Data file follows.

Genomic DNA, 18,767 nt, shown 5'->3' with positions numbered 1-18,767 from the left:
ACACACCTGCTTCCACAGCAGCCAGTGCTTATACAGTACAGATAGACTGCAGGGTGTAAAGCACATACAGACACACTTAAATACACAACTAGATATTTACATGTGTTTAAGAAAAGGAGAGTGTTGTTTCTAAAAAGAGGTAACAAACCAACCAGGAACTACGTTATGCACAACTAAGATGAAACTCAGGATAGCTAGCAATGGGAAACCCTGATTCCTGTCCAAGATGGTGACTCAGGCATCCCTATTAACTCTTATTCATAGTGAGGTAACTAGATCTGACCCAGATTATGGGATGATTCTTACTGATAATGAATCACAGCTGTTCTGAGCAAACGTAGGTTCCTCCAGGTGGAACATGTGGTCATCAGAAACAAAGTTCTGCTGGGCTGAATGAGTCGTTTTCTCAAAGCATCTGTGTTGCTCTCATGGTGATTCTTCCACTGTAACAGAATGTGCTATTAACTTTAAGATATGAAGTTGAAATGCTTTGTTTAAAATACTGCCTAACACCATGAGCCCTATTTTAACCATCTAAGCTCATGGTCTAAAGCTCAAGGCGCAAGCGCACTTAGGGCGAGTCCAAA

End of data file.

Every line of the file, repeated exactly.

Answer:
Genomic DNA, 18,767 nt, shown 5'->3' with positions numbered 1-18,767 from the left:
ACACACCTGCTTCCACAGCAGCCAGTGCTTATACAGTACAGATAGACTGCAGGGTGTAAAGCACATACAGACACACTTAAATACACAACTAGATATTTACATGTGTTTAAGAAAAGGAGAGTGTTGTTTCTAAAAAGAGGTAACAAACCAACCAGGAACTACGTTATGCACAACTAAGATGAAACTCAGGATAGCTAGCAATGGGAAACCCTGATTCCTGTCCAAGATGGTGACTCAGGCATCCCTATTAACTCTTATTCATAGTGAGGTAACTAGATCTGACCCAGATTATGGGATGATTCTTACTGATAATGAATCACAGCTGTTCTGAGCAAACGTAGGTTCCTCCAGGTGGAACATGTGGTCATCAGAAACAAAGTTCTGCTGGGCTGAATGAGTCGTTTTCTCAAAGCATCTGTGTTGCTCTCATGGTGATTCTTCCACTGTAACAGAATGTGCTATTAACTTTAAGATATGAAGTTGAAATGCTTTGTTTAAAATACTGCCTAACACCATGAGCCCTATTTTAACCATCTAAGCTCATGGTCTAAAGCTCAAGGCGCAAGCGCACTTAGGGCGAGTCCAAA